Increase consumption of plant-based unrefined foods (raw vegetable salads, whole grains (avoid wheat), fresh fruits, pulses, and soaked overnight seeds and nuts). Fibre in these foods makes the conversion to glucose a very slow and stable process thus providing a long-lasting energy boost through constant and slow glucose supplies.
If you need a sweetener, try to use dried and fresh whole fruits (not juices), date sugar, coconut sugar, blackstrap molasses, or sometimes moderate amounts of raw honey, Erythritol, Xylitol and Stevia.
Do not use any artificial sweeteners, especially aspartame, because they make recovery from hypoglycaemia much more difficult and are a major health hazard.
Lifestyle Recommendations to Fight Fatigue
Go for a fast long walk or exercise for at least 60 minutes every day. One of the key causes of fatigue is an insufficient number of mitochondria (energy-producing power stations) in your cells. The key cause of this shortage is a lack of physical activity.
Be more physically active. Regular energetic exercise is the best way to stimulate the body to make more mitochondria (cellular power stations). Fast walk and other forms of energetic exercise also increase energy by boosting serotonin and cellular oxygen levels while reducing carbon dioxide.
Go to sleep as early as possible as the longer you sleep before midnight the more efficient (restful) the night rest is. Try to sleep seven to eight hours.
Learn to reduce stress and try to think positive.
Short alternative hot and cold showers will improve circulation, oxygenation of cells, elimination of toxins and will stimulate the nervous and immune system.
Start with hot shower, and after about 3-5 minutes when your body is warm enough, take a short (1-2 min) cold shower, slowly reducing the temperature. Then alternate the flow of water from hot to cold back and forth about 3 times in a row.
Before using this treatment consult your physician first if you have any serious chronic health conditions, especially if they are associated with the heart.
Best Supplements to Boost Energy
Take a good quality standardised Ashwagandha root extract. It not only increases mental and physical energy levels but also helps address many of the underlying causes of fatigue including low mood, hormonal imbalance, chronic stress, adrenal fatigue or thyroid problems.
Ashwagandha is the most extensively researched and most commonly used adaptogen herb. In the 12-week 2009 study, a standard multi-vitamin and 300 milligrams of Ashwagandha twice daily decreased anxiety levels by 55 percent and significantly improved energy levels.
Make sure you provide your body with sufficient amounts of all vitamins and minerals as fatigue can be caused by deficiency of any single vitamin or mineral, especially the following ones: Vitamin B complex, vitamin A, C, D, and E, iron, zinc, calcium, and magnesium.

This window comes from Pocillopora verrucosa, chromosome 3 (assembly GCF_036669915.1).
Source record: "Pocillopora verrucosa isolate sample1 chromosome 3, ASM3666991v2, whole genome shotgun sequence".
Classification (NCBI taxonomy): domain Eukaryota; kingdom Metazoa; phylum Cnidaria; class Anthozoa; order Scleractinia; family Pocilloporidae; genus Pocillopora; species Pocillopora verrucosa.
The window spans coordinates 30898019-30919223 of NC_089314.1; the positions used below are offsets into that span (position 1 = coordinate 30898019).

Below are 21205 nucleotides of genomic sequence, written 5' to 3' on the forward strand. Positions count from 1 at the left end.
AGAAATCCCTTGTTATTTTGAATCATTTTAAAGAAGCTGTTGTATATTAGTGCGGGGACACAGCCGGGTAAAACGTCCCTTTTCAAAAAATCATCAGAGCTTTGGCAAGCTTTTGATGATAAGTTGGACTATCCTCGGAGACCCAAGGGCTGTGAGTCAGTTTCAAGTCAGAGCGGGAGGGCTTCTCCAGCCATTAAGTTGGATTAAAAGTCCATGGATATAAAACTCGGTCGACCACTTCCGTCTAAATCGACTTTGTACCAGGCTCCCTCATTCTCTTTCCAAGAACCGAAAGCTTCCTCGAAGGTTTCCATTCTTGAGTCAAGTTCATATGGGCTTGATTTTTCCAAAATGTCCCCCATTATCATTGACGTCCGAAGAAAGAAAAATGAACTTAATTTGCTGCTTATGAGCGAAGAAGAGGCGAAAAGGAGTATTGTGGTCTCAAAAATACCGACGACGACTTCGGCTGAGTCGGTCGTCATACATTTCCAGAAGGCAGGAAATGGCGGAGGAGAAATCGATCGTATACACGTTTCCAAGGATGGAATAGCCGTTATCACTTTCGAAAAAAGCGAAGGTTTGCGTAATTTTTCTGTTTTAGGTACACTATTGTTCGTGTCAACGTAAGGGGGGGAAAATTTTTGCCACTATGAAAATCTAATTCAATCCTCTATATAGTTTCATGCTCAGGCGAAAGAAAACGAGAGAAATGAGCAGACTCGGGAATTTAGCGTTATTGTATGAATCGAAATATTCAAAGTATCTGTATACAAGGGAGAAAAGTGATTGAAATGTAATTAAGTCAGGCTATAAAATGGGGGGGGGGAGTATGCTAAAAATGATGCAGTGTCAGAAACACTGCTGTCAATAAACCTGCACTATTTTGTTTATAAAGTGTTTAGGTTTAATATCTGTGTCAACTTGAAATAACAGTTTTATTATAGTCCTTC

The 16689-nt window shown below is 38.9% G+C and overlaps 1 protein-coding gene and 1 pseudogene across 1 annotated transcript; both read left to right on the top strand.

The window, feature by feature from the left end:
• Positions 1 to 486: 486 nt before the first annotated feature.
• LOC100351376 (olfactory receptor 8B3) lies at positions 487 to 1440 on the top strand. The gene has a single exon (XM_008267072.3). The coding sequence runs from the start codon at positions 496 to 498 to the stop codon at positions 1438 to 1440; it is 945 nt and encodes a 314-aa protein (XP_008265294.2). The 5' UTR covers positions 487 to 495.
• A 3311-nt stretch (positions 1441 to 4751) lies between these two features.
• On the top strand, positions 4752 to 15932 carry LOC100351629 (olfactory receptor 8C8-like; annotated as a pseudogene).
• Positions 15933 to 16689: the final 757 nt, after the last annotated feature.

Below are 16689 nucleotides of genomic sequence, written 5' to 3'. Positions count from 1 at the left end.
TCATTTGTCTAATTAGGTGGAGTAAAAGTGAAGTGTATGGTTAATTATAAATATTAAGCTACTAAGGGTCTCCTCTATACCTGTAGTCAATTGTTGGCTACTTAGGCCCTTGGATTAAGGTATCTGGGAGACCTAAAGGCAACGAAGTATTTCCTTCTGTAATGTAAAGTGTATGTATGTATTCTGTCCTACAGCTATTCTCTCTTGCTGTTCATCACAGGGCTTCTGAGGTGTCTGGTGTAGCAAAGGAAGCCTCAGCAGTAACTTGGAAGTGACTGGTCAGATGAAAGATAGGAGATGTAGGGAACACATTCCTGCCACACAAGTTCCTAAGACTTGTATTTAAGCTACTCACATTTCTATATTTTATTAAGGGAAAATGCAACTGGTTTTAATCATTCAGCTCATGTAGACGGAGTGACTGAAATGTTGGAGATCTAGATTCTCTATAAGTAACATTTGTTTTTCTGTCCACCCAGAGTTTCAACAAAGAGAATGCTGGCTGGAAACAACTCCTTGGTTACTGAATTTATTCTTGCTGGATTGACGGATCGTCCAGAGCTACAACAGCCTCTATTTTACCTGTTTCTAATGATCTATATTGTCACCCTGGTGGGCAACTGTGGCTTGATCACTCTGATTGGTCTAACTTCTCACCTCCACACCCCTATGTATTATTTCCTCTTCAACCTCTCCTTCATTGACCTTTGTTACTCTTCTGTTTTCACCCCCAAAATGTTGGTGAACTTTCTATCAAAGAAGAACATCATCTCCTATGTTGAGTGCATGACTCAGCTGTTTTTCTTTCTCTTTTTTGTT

Usually all of them are included in multivitamin-mineral formulas, but B12, D3, and Magnesium should be taken additionally as they require higher doses than included in multivitamins.
After every breakfast take one tablet of a good quality multivitamin-mineral formula such as Healthy Mega (HealthAid) as it contains 42 ingredients including high strength B vitamins, minerals, trace elements, digestive enzymes, herbs and super greens.
In addition to the above multivitamin take the following:
After every breakfast place 1000mcg tablet of Metcobin - sublingual Methylcobalamin (well-absorbed form of vitamin B12) under the tongue. It often helps increase levels of energy as deficiency of this vitamin is regarded as “rampant” today.
Magnesium citrate powder or Magcitra (magnesium tablets): 150-200mg twice daily.
Vitamin D3: 3000-5000 IU every day after breakfast. Remember that it requires magnesium for proper conversion to its active D4 form in kidneys.
HealthAid Super Greens powder is an excellent energy booster. It contains a carefully formulated mixture of the most potent, nutritionally rich and alkaline-forming superfoods including chlorella, spirulina, alfalfa, barley grass, wheat grass, beetroot, turmeric, kale, celery, parsley, green tea leaves, and spinach.
It provides a concentrated balance of vitamins, minerals, antioxidants, phytonutrients and chlorophyll. It helps maintain a strong immune system, combat fatigue, improve energy and endurance, brain function, digestion, detoxification and overall health.
Other excellent energy boosters you can take interchangeably with the listed above include Ginsengs, Rhodiola, Beetroot powder, CoQ10, Alpha Lipoic Acid, L-cysteine, or Alfalfa.
In order to be more effective, you also need to address any possible underlying causes of fatigue such as diabetes, anaemia, hypoglycaemia, fibromyalgia, depression, Candida overgrowth, poor blood circulation, etc.
Any information or product suggested on this website is not intended to diagnose, treat, cure, or prevent any medical condition. Never disregard medical advice or delay in seeking it because of something you have read on this website. Consult your primary healthcare physician before using any supplements or making any changes to your regime.